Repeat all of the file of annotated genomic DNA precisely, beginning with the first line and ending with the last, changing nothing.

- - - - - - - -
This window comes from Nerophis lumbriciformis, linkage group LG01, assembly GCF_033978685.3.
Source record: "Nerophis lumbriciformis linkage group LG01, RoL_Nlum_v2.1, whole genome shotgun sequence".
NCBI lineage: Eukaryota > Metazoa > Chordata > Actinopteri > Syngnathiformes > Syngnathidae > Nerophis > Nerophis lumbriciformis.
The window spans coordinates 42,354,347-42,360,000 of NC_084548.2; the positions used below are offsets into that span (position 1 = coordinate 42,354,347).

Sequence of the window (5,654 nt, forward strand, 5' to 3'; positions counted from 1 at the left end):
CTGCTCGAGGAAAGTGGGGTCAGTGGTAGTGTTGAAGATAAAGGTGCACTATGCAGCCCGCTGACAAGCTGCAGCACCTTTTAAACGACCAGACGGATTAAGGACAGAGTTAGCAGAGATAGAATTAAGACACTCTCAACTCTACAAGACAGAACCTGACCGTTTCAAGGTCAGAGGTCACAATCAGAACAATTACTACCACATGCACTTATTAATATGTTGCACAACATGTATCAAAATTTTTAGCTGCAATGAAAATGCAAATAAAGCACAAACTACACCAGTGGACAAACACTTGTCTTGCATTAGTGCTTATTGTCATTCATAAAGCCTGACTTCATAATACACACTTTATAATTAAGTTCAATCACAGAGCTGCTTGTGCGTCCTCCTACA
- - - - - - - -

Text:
This window comes from Nerophis lumbriciformis, linkage group LG01, assembly GCF_033978685.3.
Source record: "Nerophis lumbriciformis linkage group LG01, RoL_Nlum_v2.1, whole genome shotgun sequence".
NCBI lineage: Eukaryota > Metazoa > Chordata > Actinopteri > Syngnathiformes > Syngnathidae > Nerophis > Nerophis lumbriciformis.
The window spans coordinates 42,354,347-42,360,000 of NC_084548.2; the positions used below are offsets into that span (position 1 = coordinate 42,354,347).

Sequence of the window (5,654 nt, forward strand, 5' to 3'; positions counted from 1 at the left end):
CTGCTCGAGGAAAGTGGGGTCAGTGGTAGTGTTGAAGATAAAGGTGCACTATGCAGCCCGCTGACAAGCTGCAGCACCTTTTAAACGACCAGACGGATTAAGGACAGAGTTAGCAGAGATAGAATTAAGACACTCTCAACTCTACAAGACAGAACCTGACCGTTTCAAGGTCAGAGGTCACAATCAGAACAATTACTACCACATGCACTTATTAATATGTTGCACAACATGTATCAAAATTTTTAGCTGCAATGAAAATGCAAATAAAGCACAAACTACACCAGTGGACAAACACTTGTCTTGCATTAGTGCTTATTGTCATTCATAAAGCCTGACTTCATAATACACACTTTATAATTAAGTTCAATCACAGAGCTGCTTGTGCGTCCTCCTACA